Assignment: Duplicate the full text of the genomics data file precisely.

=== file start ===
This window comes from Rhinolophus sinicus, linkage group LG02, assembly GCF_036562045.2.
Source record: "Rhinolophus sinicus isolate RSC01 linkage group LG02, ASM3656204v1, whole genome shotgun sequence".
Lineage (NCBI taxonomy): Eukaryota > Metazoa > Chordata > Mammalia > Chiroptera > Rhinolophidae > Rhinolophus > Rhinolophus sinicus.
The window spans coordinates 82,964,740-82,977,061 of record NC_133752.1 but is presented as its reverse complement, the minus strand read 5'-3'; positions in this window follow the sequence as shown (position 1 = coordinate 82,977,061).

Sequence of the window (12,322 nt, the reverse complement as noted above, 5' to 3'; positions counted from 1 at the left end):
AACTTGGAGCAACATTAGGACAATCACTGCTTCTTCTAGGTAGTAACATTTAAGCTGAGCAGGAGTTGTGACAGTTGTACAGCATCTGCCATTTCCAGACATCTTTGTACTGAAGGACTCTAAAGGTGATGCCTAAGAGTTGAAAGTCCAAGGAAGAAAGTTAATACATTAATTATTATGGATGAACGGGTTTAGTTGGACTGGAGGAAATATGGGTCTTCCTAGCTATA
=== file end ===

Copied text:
This window comes from Rhinolophus sinicus, linkage group LG02, assembly GCF_036562045.2.
Source record: "Rhinolophus sinicus isolate RSC01 linkage group LG02, ASM3656204v1, whole genome shotgun sequence".
Lineage (NCBI taxonomy): Eukaryota > Metazoa > Chordata > Mammalia > Chiroptera > Rhinolophidae > Rhinolophus > Rhinolophus sinicus.
The window spans coordinates 82,964,740-82,977,061 of record NC_133752.1 but is presented as its reverse complement, the minus strand read 5'-3'; positions in this window follow the sequence as shown (position 1 = coordinate 82,977,061).

Sequence of the window (12,322 nt, the reverse complement as noted above, 5' to 3'; positions counted from 1 at the left end):
AACTTGGAGCAACATTAGGACAATCACTGCTTCTTCTAGGTAGTAACATTTAAGCTGAGCAGGAGTTGTGACAGTTGTACAGCATCTGCCATTTCCAGACATCTTTGTACTGAAGGACTCTAAAGGTGATGCCTAAGAGTTGAAAGTCCAAGGAAGAAAGTTAATACATTAATTATTATGGATGAACGGGTTTAGTTGGACTGGAGGAAATATGGGTCTTCCTAGCTATA